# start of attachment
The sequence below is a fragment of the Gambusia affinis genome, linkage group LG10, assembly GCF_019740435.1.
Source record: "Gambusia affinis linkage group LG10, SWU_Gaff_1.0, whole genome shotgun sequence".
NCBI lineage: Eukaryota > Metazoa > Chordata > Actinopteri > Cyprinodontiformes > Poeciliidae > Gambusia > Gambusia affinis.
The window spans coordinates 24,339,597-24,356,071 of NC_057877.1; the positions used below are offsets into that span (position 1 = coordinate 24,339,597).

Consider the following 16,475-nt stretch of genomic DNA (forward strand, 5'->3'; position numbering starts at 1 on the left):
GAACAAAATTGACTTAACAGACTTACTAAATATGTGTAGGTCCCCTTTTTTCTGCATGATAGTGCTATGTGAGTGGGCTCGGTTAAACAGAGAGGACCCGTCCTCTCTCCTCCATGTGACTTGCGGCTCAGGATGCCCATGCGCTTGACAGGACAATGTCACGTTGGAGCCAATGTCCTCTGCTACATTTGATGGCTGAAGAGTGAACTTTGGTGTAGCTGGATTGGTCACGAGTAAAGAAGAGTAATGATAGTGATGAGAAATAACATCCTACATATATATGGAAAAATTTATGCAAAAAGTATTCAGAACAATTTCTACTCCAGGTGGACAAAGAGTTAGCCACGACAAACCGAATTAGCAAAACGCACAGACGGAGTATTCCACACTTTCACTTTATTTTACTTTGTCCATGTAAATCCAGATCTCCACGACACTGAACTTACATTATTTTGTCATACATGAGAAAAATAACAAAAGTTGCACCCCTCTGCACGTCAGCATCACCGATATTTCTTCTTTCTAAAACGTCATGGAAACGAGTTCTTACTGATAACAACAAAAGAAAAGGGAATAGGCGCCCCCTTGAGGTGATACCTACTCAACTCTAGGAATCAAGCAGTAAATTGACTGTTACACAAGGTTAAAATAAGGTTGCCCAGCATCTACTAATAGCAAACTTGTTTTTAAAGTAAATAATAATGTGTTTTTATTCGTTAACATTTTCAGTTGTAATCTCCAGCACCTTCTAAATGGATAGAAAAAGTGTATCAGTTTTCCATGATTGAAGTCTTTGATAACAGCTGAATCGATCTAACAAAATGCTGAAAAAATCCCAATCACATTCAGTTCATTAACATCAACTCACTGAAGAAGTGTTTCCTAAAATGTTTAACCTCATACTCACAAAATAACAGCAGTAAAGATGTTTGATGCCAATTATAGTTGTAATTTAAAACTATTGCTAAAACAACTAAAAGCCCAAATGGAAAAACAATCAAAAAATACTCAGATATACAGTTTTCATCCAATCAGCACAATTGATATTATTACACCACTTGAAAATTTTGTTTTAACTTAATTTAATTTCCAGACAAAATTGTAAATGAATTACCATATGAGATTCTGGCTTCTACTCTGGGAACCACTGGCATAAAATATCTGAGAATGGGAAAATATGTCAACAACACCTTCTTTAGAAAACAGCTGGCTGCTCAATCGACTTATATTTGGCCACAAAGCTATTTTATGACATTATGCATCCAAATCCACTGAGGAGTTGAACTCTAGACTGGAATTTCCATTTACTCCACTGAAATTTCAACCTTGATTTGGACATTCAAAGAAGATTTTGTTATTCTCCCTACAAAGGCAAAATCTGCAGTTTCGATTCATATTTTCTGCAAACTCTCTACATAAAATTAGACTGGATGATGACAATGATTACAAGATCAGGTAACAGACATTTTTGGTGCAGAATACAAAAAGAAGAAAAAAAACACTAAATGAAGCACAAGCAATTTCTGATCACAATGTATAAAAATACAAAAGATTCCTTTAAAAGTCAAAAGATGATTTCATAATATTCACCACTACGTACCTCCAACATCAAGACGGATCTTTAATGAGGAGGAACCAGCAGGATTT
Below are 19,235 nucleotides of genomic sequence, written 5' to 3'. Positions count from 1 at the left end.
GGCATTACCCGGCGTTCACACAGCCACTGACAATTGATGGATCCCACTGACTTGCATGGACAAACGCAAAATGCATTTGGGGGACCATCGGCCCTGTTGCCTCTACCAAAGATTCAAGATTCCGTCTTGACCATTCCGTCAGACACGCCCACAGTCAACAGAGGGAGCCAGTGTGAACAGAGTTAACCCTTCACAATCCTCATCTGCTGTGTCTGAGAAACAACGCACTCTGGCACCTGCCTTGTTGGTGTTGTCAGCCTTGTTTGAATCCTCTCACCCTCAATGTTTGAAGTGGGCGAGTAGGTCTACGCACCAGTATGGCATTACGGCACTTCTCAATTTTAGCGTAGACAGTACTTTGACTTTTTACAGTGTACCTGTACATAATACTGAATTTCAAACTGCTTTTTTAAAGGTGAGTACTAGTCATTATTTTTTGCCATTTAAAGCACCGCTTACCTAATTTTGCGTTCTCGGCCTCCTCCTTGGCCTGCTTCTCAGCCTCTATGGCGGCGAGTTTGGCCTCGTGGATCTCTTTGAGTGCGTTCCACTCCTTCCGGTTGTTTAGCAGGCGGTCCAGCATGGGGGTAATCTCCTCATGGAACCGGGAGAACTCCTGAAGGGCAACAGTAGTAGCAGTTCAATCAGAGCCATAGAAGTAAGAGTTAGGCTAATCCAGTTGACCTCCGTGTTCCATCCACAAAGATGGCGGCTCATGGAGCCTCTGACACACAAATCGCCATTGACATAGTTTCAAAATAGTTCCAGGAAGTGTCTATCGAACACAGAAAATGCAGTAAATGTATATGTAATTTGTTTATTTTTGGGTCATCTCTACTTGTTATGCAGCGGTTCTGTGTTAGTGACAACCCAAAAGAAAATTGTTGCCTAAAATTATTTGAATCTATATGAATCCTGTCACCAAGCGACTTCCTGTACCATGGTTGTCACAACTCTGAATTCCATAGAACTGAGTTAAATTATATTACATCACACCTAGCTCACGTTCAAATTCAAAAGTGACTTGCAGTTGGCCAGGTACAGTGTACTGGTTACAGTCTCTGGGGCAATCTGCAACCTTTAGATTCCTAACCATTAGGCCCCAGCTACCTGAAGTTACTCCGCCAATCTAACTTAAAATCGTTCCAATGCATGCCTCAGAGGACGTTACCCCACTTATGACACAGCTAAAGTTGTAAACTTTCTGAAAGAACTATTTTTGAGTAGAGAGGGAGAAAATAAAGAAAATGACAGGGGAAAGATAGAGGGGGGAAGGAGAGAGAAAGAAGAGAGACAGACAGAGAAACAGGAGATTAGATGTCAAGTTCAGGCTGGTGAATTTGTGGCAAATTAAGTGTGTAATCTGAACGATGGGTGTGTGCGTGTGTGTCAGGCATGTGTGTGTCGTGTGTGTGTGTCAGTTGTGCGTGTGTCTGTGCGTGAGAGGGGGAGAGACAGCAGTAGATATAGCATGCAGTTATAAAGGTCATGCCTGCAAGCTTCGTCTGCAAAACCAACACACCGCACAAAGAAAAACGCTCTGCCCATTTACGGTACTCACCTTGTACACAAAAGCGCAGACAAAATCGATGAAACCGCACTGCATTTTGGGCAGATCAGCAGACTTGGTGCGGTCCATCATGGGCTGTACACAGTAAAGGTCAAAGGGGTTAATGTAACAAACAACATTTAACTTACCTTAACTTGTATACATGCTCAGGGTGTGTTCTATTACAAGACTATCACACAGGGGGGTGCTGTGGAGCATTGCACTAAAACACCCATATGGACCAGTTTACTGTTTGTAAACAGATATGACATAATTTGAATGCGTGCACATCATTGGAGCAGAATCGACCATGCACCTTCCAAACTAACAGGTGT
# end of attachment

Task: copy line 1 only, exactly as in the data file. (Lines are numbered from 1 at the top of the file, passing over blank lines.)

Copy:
The sequence below is a fragment of the Gambusia affinis genome, linkage group LG10, assembly GCF_019740435.1.